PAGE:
When AvalonBay Communities, Inc., builds new apartments in the suburbs of Boston, it builds workforce housing.

At least a quarter of the 387 apartments at Avalon at Lexington Square, in Lexington, Mass., will be affordable to families earning up to 80 percent of the area median income (AMI). The rest will rent at market rates.

Wealthy towns like Lexington, where the average single-family home costs $650,000, are famous in Massachusetts for fighting apartment developers. But the town council voted in favor of Lexington Square, and the workforce housing it will bring, by a two-thirds majority. That’s a very warm welcome for this part of the world.

In a growing list of places, developers can only build new, luxury apartments if they agree to include some percentage of workforce housing. Usually these workforce units must be affordable to residents earning between 80 percent and 120 percent of AMI.

Sometimes local governments demand these workforce units. In other towns and villages, local officials hate apartments so much that developers must use state laws that encourage workforce housing to win the right to build.

In Lexington, it was a combination of both. The town wants AvalonBay to build its workforce housing units to bring Lexington into compliance with the state’s Chapter 40B. Under 40B, if less than 10 percent of a community’s permanent housing stock is affordable to people earning up to 80 percent of AMI, then state officials can override some of that community’s local zoning regulations to allow a new development.

To avoid that, some towns like Lexington are making their own plans for workforce housing.

Local governments encourage, demand workforce housing

Across the country, a growing number of local officials have begun to realize that workforce housing can be an economic development issue for their towns, and the trend has spread far beyond big cities like New York and Boston. Sometimes they are helped along by state laws requiring each town to include some housing affordable to low- and moderate-income families. Other towns are prodded by their own citizens.

Officials in Austin, Texas, now offer to speed up the approvals process for developers that agree to build a percentage of workforce housing at their mostly market-rate projects.

In Seattle, officials offer a 10-year property tax exemption to developments that include a percentage of workforce housing. These can also earn a density bonus allowing them to build more housing than the zoning on their site would usually allow.

Towns that begin voluntary programs often turn them into mandatory inclusionary zoning programs, in which developers are required to include some workforce housing units units if they want to build.

“The market usually doesn’t respond to voluntary programs,” said Lynn Ross, planning advisory service manager for the American Planning Association and a member of the American Institute of Certified Planners.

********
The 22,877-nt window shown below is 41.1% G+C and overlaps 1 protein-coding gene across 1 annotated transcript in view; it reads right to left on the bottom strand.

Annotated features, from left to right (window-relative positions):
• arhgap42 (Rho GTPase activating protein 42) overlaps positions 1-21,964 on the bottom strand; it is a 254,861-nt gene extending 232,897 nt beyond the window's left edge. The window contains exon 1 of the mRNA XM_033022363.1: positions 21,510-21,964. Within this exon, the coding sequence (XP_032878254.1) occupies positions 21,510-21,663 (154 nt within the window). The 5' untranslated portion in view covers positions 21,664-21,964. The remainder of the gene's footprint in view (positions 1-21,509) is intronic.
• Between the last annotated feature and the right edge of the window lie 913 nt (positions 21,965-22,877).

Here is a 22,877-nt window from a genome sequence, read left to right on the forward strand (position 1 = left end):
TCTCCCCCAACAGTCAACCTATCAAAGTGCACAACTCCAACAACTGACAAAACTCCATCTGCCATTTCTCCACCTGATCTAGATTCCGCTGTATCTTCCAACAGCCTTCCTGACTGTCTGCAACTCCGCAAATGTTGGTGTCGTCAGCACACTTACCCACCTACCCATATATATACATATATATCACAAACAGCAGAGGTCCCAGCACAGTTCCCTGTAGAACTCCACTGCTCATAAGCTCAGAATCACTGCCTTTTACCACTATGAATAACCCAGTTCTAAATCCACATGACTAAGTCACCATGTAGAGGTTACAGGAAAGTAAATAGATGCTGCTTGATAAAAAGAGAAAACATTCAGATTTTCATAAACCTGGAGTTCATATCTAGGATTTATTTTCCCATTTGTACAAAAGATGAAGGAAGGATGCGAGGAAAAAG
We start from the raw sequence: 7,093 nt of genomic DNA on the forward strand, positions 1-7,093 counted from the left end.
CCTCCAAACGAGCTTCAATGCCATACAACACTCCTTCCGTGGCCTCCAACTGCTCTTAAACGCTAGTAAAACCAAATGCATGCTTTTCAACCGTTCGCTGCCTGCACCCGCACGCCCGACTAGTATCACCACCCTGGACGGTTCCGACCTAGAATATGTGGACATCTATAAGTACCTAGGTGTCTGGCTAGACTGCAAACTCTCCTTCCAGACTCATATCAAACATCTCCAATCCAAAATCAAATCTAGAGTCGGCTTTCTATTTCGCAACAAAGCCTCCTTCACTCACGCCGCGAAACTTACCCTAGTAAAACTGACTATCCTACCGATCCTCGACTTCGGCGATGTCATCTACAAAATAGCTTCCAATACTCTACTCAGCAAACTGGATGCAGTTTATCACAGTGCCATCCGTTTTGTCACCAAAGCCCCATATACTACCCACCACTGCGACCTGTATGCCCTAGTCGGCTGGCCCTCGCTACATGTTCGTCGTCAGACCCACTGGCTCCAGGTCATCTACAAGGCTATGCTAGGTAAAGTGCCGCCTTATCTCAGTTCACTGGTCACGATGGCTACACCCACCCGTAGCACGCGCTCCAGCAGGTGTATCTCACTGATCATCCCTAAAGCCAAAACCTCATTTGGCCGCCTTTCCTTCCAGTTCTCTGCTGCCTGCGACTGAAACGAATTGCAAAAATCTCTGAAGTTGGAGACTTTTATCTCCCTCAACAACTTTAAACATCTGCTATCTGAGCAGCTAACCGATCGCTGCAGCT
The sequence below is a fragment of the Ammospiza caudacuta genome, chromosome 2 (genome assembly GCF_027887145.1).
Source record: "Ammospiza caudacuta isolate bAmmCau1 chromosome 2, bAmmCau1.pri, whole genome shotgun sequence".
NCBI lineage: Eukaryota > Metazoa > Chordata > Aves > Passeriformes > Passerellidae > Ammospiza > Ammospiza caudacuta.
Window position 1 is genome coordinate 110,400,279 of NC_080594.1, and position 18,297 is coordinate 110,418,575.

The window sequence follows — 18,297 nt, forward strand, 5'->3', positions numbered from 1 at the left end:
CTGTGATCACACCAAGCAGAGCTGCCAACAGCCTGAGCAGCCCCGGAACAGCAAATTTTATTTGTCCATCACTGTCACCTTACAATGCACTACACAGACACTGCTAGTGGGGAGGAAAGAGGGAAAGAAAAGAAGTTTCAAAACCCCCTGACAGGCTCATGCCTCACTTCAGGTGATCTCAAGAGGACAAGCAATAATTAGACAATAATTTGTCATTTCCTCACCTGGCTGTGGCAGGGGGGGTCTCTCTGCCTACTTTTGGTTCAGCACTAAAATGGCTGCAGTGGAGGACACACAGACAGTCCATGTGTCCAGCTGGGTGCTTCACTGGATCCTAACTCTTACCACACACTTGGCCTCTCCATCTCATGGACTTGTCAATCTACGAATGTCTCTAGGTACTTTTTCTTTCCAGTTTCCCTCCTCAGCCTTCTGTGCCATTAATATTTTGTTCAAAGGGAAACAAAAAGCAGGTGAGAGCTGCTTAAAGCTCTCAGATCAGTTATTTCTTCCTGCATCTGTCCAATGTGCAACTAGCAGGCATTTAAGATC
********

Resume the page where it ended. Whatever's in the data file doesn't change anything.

That’s what happened in Palm Beach County, Fla., where very few developers took advantage of a voluntary workforce housing program, despite some generous giveaways. The county offered participating developers a density bonus of 40 to 50 percent and a break on traffic requirements.

“We had next to no interest,” remembered Patrick Rutter, chief planner for the county.

In December, Palm Beach County made its program mandatory. Now any project in the unincorporated parts of the county must reserve three-quarters of its apartments for low- and moderate-income tenants at various income levels.

Officials are waiting to see how the development community responds to the new mandatory program. “With Florida’s steady or explosive growth, it’s difficult to anticipate a dry-up in construction,” Rutter said.

Some housing experts in Santa Fe, N.M., worried that after the city made its voluntary workforce housing program mandatory in August 2005, developers would flee the city.

But today Santa Fe housing planner Ron Pacheco can count 20 housing developers building new projects that will include workforce housing. Before Santa Fe’s program became mandatory, very few developers took advantage of it.

The new law requires all housing developers to reserve at least 30 percent of their units for residents earning between 50 percent and 120 percent of AMI.

The mandatory inclusionary zoning program in Carlsbad, Calif., has been running since 1993, making it one of the oldest mandatory programs. The city requires developers to hold back 15 percent of their housing units for residents earning up to 80 percent of AMI.

That’s not a heavy requirement, so Carlsbad doesn’t offer developers a density bonus. The city used to offer housing developers a subsidy to help them build the workforce housing units at their projects, but developers lost interest after the state required all projects that receive state money to pay its construction workers the prevailing wage.

Some local programs offer developers a chance to pay a fee instead of building workforce housing, but not Carlsbad. “We learned that you really do need to require the actual production of the units rather than accepting a fee,” said Debbie Fountain, housing and redevelopment director for Carlsbad.

That’s because it’s very difficult to turn the money from a fee into the workforce housing units it’s meant to build. The cost of development rises so quickly that fees rapidly lose their value.

But over the years, even developers that concentrate on building market-rate housing have come to accept Carlsbad’s mandatory requirement to build workforce housing units. Developers now have more than 3,000 units of housing under construction in Carlsbad, including 275 units of workforce housing.

“It’s become part of the process, part of the cost of doing business,” Fountain said.